Whodunit solved when 'sword' is found embedded in thresher shark

A swordfish (Xiphias gladius) left part of its "sword" sticking out of the shark it killed.
A swordfish (Xiphias gladius) left part of its "sword" sticking out of the shark it killed. (Image credit: The Ichthyological Society of Japan 2020)

When a dead thresher shark washed up onshore, it was obvious what had killed it — a swordfish had stabbed it from behind and left a large hunk of its "sword" embedded in the beast, a new study finds.

No one saw the actual attack, so it's unclear why the swordfish jabbed the shark. But the two ocean predators may have been competing for prey, the researchers said.

"The most likely scenario is that both species were hunting on a school of fish or on squids in the deep," said study lead researcher Patrick Jambura, a doctoral student in the Department of Paleontology at the University of Vienna. 

Related: 7 unanswered questions about sharks

An illustration showing how the "sword" may have pieced the shark. However, no necropsy (an animal autopsy) was done, so it's unknown exactly what organs it sliced.

An illustration showing how the "sword" may have pieced the shark. However, no necropsy (an animal autopsy) was done, so it's unknown exactly what organs it sliced. (Image credit: The Ichthyological Society of Japan 2020)

It's also possible the two ocean predators were fighting over territory, or that the swordfish accidentally stabbed the thresher shark and left nearly 12 inches (30.1 centimeters) of its "sword" in the victim, he said. 

News of the fight's deadly aftermath spread when the shark's body washed up on the Mediterranean coast of Libya, near the town of Brega in April 2020. A local citizen scientist group learned about photos and video taken of the 14.5-foot-long (4.5 meters) dead shark, and after seeing the evidence "I was just stunned for a few moments," Jambura told Live Science in an email. Swordfish (Xiphias gladius) are known to defend themselves against blue sharks (Prionace glauca) and mako sharks (Isurus oxyrinchus), as these sharks prey on swordfish. 

Swordfish have also been reported attacking whales, sea turtles, inanimate objects, including boats and submarines, and even humans, Jambura and his colleagues wrote in the study. In 2015, "a diver was killed in Hawaii when he speared a small swordfish that had wandered into a marina," said Yannis Papastamatiou, a marine biologist at Florida International University, who was not involved in the study. "It speared him through the chest."

But thresher sharks (Alopias superciliosus) eat small fish "and wouldn't be a threat" to swordfish, Jambura said.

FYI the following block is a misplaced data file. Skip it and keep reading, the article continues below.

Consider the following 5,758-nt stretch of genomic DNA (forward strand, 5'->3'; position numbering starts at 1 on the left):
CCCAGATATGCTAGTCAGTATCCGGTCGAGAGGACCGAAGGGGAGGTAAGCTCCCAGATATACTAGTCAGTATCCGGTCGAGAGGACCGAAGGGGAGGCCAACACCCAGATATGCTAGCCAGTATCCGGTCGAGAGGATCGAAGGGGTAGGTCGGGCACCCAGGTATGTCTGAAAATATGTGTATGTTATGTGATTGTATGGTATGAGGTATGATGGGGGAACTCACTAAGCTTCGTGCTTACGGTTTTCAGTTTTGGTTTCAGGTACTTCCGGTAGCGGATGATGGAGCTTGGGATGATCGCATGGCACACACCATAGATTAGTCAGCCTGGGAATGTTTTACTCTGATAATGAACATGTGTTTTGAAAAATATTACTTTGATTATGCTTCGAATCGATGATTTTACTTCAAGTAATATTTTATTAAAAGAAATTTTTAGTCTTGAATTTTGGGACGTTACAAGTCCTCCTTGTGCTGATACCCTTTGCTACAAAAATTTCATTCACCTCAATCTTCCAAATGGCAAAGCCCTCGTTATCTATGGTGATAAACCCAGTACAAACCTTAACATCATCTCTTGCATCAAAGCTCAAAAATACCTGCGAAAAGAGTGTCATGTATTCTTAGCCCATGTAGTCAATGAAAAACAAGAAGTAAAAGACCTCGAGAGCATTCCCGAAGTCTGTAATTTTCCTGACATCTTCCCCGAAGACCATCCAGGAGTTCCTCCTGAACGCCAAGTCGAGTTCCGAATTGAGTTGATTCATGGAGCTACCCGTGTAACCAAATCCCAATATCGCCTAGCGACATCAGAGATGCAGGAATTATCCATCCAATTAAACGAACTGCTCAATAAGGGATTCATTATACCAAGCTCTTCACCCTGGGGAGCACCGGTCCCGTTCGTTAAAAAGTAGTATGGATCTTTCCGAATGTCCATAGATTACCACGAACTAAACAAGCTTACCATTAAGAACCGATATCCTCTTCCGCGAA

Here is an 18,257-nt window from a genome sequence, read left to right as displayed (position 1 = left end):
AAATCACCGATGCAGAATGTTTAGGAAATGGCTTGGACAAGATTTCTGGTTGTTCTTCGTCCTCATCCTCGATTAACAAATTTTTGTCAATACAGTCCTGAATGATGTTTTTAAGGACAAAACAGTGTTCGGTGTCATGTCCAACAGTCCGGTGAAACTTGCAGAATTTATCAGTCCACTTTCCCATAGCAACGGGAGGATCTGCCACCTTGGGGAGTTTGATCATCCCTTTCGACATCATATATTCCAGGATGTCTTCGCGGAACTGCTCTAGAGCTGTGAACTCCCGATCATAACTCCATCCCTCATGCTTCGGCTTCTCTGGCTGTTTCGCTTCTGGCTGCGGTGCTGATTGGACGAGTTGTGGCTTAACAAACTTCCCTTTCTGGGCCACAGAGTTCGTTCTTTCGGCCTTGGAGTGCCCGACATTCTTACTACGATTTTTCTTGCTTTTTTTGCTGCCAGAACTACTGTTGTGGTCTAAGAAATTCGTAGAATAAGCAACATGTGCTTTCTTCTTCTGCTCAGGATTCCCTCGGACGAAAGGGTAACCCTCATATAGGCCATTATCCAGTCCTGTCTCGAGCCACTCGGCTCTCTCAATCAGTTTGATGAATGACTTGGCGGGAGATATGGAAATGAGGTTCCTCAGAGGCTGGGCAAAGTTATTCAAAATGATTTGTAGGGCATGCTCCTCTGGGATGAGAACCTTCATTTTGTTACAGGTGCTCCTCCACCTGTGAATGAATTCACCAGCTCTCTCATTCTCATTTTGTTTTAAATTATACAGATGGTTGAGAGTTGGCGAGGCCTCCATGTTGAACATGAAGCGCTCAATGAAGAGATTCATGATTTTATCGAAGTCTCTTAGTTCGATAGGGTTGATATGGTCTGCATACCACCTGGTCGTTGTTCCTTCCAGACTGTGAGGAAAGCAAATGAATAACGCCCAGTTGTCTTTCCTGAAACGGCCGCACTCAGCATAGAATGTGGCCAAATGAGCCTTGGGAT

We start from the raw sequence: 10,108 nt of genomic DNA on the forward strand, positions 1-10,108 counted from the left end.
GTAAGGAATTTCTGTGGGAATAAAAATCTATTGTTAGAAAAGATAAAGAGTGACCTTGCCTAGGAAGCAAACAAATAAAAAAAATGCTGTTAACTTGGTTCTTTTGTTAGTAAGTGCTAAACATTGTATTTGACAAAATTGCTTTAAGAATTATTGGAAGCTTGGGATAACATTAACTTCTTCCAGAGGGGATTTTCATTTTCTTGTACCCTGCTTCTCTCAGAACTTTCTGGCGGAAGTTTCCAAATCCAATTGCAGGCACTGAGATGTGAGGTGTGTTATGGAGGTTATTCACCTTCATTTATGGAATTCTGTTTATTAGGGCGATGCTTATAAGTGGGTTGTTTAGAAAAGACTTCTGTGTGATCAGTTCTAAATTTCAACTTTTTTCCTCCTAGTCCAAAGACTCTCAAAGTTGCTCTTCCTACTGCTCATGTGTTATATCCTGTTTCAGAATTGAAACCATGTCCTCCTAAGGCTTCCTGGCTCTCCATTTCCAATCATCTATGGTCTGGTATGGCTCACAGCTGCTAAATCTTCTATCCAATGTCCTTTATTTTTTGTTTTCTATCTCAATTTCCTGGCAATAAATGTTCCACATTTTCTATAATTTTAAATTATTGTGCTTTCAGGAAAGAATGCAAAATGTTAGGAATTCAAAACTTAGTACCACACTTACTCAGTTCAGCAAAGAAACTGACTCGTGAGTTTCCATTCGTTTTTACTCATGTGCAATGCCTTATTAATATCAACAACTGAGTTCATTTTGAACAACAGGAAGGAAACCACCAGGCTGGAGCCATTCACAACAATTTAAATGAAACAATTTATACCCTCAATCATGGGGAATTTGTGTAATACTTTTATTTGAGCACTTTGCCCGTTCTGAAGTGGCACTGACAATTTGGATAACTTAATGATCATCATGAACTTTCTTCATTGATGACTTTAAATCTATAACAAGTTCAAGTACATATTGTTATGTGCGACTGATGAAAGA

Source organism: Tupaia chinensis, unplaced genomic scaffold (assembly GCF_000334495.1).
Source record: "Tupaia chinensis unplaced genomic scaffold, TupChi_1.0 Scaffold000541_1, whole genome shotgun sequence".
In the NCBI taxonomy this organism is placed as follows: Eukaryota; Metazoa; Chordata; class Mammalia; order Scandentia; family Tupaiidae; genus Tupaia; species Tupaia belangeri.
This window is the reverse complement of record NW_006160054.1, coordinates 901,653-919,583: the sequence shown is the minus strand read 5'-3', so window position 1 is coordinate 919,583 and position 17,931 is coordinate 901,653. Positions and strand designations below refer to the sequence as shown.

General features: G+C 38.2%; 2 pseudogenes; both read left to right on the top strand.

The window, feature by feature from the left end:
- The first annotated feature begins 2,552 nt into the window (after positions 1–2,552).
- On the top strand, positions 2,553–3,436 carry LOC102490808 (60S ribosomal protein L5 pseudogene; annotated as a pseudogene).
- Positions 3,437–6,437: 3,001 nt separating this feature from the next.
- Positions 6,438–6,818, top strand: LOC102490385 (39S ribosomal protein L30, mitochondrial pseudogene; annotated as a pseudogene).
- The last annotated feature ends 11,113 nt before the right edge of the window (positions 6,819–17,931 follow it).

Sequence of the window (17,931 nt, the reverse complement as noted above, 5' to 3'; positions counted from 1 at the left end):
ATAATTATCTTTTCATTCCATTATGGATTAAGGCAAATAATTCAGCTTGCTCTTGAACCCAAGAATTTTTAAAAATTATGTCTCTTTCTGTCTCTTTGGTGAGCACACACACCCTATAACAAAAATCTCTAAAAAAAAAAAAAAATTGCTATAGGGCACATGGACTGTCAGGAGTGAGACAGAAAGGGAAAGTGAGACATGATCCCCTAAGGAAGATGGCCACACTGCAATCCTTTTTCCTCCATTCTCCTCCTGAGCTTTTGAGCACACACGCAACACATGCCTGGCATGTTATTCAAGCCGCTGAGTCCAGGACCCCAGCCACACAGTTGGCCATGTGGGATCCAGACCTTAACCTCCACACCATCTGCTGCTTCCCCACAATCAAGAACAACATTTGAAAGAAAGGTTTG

Whatever the reason for the stabbing, "we know that the swordfish attacked from above — the shark was most likely not even aware of the danger [it] was in until it was too late," Jambura said. It appears that the roughly 10-foot-long (3.1 m) swordfish stabbed the shark just behind the head, leaving a cut 2 inches (5 centimeters) deep and 3 inches (8 cm) wide where it pierced the shark's gill system. Because no one performed a necropsy (an animal autopsy), there's no way to know whether that caused deep internal damage, "but from the angle and the depth of penetration, it is safe to say that the gill region was heavily damaged, possibly also some important arteries," Jambura said.

While this is the first reported case of a swordfish killing a thresher shark, scientists don't know how often this happens in the water's depths. "We rarely see evidence of these outcomes: Sharks are negatively buoyant and will sink when they die," Papastamatiou told Live Science in an email. "Unless they wash up on the beach like here (which is rare, most will sink into the deep sea), then we won't find evidence of the interaction."

The swordfish left the altercation physically damaged, but that doesn't mean the fish died; there are known cases of billfish (a close relative of the swordfish) that have damaged, malformed or even missing rostra (or its pointy "sword") that "were apparently still in good physical shape," the researchers wrote in the study. Perhaps the assailant survived. 

The study was published online Oct. 7 in the journal Ichthyological Research

Originally published on Live Science.

Laura Geggel

Laura is the archaeology and Life's Little Mysteries editor at Live Science. She also reports on general science, including paleontology. Her work has appeared in The New York Times, Scholastic, Popular Science and Spectrum, a site on autism research. She has won multiple awards from the Society of Professional Journalists and the Washington Newspaper Publishers Association for her reporting at a weekly newspaper near Seattle. Laura holds a bachelor's degree in English literature and psychology from Washington University in St. Louis and a master's degree in science writing from NYU.